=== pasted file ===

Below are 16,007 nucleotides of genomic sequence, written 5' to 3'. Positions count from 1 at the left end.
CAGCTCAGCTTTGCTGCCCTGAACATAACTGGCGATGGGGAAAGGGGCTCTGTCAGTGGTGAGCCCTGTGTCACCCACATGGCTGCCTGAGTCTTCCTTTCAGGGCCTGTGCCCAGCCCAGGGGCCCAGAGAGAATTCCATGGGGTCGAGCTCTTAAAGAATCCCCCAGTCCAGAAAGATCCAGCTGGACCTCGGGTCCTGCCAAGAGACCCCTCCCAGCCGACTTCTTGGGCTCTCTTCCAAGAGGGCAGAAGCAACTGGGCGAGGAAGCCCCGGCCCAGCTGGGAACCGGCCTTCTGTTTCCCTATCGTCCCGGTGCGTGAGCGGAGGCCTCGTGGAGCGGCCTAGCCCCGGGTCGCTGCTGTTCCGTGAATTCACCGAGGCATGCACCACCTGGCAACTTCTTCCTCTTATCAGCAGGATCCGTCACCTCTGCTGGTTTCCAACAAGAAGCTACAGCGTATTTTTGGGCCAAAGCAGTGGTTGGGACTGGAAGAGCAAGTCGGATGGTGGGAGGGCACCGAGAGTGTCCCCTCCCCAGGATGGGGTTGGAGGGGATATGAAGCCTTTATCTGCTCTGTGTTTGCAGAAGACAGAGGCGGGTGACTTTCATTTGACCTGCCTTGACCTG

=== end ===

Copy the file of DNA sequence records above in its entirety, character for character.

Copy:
Below are 16,007 nucleotides of genomic sequence, written 5' to 3'. Positions count from 1 at the left end.
CAGCTCAGCTTTGCTGCCCTGAACATAACTGGCGATGGGGAAAGGGGCTCTGTCAGTGGTGAGCCCTGTGTCACCCACATGGCTGCCTGAGTCTTCCTTTCAGGGCCTGTGCCCAGCCCAGGGGCCCAGAGAGAATTCCATGGGGTCGAGCTCTTAAAGAATCCCCCAGTCCAGAAAGATCCAGCTGGACCTCGGGTCCTGCCAAGAGACCCCTCCCAGCCGACTTCTTGGGCTCTCTTCCAAGAGGGCAGAAGCAACTGGGCGAGGAAGCCCCGGCCCAGCTGGGAACCGGCCTTCTGTTTCCCTATCGTCCCGGTGCGTGAGCGGAGGCCTCGTGGAGCGGCCTAGCCCCGGGTCGCTGCTGTTCCGTGAATTCACCGAGGCATGCACCACCTGGCAACTTCTTCCTCTTATCAGCAGGATCCGTCACCTCTGCTGGTTTCCAACAAGAAGCTACAGCGTATTTTTGGGCCAAAGCAGTGGTTGGGACTGGAAGAGCAAGTCGGATGGTGGGAGGGCACCGAGAGTGTCCCCTCCCCAGGATGGGGTTGGAGGGGATATGAAGCCTTTATCTGCTCTGTGTTTGCAGAAGACAGAGGCGGGTGACTTTCATTTGACCTGCCTTGACCTG